Swine flu jab: narcolepsy link investigated
A possible increase in narcolepsy among children given the swine flu vaccine is being investigated by Finnish health officials.
They have found evidence of an increased risk of the disorder - in which people fall asleep without warning or sleep excessively in the daytime - among those aged four to 19 given the Pandremrix vaccine.
They say a preliminary study indicated there was an "observed increase in incidence of narcolepsy" among those given the vaccine.
The study, published by Finland's National Institute for Health and Welfare, said that "the most likely explanation for the findings is that the increase in narcolepsy is by joint effect of the vaccine and some other factor".
However, the Medicines and Healthcare products Regulatory Agency (MHRA), which regulates medicines in Britain, emphasised there was no confirmed link between vaccination and narcolepsy.
A spokesman said: "This signal has not been seen outside of Scandinavia and the exact reason why more reports of narcolepsy have been identified in Finland needs further scrutiny.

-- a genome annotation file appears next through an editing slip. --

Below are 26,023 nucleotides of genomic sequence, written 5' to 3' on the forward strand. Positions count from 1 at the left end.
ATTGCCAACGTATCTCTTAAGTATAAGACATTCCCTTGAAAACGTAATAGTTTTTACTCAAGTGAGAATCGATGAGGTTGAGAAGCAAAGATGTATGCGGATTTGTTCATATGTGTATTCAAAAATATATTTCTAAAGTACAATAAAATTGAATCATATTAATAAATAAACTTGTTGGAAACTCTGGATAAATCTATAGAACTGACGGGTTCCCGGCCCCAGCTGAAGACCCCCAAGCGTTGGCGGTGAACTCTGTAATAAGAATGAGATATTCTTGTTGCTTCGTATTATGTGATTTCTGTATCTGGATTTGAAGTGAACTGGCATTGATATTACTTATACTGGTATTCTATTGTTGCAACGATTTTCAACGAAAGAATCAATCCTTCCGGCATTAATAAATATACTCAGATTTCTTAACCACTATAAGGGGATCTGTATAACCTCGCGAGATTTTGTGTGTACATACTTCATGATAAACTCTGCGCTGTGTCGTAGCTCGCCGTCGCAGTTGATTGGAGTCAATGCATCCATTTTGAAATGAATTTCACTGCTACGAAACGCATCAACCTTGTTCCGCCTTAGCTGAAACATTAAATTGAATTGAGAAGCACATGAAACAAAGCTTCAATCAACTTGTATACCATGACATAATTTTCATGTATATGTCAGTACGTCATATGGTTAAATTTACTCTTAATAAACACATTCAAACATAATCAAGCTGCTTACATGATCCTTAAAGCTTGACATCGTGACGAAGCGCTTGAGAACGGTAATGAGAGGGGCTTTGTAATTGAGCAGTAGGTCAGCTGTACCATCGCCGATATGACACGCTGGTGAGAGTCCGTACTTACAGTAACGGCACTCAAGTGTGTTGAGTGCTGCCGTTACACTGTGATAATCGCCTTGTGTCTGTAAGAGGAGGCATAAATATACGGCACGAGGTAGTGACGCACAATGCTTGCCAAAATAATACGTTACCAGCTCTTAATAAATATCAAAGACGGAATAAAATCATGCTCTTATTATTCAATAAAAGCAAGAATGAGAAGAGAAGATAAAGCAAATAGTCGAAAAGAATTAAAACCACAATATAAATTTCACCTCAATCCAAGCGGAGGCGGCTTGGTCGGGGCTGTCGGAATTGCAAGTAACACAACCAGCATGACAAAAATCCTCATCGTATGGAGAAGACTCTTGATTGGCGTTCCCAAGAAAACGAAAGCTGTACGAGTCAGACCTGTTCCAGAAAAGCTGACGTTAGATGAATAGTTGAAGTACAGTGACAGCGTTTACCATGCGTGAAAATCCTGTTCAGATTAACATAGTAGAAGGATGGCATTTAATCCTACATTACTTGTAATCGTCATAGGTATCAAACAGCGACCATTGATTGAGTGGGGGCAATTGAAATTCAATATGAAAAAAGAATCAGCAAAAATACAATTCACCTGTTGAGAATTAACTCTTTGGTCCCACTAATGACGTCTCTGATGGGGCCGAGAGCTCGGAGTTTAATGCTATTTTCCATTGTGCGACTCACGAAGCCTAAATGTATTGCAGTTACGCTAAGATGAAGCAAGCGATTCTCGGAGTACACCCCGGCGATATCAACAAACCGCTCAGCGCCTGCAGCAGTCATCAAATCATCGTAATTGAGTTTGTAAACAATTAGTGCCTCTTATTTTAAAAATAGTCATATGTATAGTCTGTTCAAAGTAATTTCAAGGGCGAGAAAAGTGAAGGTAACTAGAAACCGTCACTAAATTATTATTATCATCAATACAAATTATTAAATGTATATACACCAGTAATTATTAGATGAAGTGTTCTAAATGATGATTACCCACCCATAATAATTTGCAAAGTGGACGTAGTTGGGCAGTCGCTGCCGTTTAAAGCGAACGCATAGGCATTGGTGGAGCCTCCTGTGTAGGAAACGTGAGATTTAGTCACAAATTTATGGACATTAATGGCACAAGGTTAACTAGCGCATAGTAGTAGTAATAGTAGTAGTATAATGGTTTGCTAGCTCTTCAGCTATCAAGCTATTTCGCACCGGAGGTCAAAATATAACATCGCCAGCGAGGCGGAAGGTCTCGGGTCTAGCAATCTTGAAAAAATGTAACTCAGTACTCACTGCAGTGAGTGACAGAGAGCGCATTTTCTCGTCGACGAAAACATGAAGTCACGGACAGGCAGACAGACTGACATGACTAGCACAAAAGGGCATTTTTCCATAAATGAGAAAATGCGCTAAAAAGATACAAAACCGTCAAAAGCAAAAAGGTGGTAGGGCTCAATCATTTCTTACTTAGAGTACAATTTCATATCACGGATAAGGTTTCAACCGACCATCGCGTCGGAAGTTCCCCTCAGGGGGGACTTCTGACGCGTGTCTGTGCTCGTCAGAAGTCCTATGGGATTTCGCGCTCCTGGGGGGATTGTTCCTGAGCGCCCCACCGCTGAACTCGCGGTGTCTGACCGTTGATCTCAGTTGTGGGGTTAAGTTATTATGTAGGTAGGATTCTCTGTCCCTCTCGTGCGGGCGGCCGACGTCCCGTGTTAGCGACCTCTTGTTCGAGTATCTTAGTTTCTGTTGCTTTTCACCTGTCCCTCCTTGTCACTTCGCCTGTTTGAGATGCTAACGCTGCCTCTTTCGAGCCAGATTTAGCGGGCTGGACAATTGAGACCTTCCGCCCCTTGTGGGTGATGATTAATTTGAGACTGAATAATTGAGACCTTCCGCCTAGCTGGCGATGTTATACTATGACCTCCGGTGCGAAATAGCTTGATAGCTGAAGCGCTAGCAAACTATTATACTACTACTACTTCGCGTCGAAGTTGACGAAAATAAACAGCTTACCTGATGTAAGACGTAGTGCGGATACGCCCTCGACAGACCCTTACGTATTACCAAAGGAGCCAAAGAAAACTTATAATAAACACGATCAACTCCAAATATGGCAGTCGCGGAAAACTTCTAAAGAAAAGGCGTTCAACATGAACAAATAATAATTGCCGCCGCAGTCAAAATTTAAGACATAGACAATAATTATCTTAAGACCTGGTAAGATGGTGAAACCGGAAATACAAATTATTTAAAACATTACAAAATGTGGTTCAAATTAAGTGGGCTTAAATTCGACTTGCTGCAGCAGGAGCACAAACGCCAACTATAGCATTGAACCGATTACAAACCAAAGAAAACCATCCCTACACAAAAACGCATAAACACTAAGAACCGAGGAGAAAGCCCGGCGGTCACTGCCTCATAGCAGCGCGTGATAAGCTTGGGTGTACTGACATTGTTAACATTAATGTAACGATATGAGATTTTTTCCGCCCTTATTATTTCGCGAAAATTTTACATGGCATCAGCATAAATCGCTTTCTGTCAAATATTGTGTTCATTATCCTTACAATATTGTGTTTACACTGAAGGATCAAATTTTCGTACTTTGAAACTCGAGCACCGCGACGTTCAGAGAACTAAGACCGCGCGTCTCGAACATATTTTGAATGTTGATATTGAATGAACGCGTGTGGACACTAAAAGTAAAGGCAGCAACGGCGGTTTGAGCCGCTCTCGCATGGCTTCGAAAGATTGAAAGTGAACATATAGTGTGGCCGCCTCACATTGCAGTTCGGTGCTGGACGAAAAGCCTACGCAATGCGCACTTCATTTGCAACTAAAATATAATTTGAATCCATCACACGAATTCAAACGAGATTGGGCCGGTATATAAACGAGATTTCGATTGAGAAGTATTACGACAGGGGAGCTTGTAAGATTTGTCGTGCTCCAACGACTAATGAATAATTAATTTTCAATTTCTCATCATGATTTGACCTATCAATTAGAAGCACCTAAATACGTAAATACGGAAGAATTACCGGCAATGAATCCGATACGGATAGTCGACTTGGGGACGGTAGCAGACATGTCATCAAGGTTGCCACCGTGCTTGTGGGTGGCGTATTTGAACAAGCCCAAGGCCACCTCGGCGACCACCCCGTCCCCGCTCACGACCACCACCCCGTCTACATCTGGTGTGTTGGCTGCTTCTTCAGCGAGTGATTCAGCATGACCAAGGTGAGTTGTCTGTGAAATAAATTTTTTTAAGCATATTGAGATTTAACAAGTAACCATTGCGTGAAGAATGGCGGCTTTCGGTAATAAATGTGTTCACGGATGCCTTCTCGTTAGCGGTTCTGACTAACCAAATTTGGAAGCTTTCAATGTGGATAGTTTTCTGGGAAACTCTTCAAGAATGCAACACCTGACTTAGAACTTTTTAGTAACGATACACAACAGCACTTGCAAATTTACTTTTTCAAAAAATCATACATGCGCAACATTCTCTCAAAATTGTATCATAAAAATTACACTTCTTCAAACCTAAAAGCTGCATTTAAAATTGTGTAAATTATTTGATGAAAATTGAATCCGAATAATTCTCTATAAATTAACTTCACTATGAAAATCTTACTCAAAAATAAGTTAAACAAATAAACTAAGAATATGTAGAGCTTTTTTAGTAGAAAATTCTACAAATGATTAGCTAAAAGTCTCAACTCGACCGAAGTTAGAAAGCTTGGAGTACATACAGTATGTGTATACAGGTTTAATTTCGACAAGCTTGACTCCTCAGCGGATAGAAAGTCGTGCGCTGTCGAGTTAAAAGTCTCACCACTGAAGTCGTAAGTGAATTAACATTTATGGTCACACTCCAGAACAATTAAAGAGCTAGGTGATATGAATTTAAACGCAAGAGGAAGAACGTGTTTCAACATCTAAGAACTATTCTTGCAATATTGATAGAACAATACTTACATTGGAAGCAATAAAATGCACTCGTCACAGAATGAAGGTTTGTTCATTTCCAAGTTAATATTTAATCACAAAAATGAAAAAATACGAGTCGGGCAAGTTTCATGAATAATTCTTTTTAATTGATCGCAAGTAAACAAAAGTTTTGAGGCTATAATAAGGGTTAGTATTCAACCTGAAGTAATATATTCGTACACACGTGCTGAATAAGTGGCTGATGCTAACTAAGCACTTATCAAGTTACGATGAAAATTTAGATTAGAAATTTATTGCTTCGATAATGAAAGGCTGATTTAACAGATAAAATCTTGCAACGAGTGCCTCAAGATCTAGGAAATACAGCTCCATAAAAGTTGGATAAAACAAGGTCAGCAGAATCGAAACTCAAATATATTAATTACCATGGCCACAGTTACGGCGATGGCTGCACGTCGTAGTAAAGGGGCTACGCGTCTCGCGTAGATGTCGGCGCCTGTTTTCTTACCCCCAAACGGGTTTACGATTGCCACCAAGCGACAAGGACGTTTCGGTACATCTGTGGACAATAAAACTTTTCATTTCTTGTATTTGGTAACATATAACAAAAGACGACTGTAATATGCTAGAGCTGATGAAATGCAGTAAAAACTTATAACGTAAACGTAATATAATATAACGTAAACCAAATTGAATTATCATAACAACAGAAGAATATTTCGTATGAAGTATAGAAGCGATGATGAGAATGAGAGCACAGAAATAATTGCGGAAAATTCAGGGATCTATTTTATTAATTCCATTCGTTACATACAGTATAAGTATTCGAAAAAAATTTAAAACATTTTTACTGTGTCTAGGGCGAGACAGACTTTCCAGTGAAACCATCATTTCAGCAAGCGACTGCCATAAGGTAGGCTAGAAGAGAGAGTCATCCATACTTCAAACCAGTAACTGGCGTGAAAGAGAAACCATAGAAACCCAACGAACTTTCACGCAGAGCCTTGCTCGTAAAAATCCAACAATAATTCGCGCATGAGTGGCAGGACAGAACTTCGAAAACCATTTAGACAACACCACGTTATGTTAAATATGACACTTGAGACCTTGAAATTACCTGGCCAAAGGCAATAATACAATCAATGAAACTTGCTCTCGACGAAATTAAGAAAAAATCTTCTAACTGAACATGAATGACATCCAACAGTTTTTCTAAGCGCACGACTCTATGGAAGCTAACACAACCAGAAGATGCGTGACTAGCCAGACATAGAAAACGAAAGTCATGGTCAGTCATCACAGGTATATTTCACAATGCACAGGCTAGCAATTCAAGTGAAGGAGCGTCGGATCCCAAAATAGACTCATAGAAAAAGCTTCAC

"As noted in the Finnish report, there has also been an increase in the number of narcolepsy reports in unvaccinated people in Sweden and Iceland, so a relationship with the vaccine is far from clear cut."
The Pandemrix vaccine remained available and should continue to be used as recommended, he said.
Children with health problems are among those people eligible to receive the Pandemrix vaccine, if doses of the seasonal flu jab, which contains a swine flu vaccine element, are unavailable.
Last August, the European Medicines Agency announced it was investigating a possible link between the swine flu vaccine and narcolepsy.
GlaxoSmithKline, which produces Pandemrix, said it was aware of the Finnish report.
In a statement, the firm said: "This investigation is independent of a broader ongoing European Medicines Agency investigation initiated in 2010.
"GlaxoSmithKline is reviewing the report and believes it would be premature to draw any conclusions on a potential association between Pandemrix and narcolepsy until this European investigation has been completed."
The company said that more than 31 million doses of Pandemrix had been administered in 47 countries with 162 cases of narcolepsy reported in people who were vaccinated. Some 70pc of these cases were in Finland and Sweden, it said.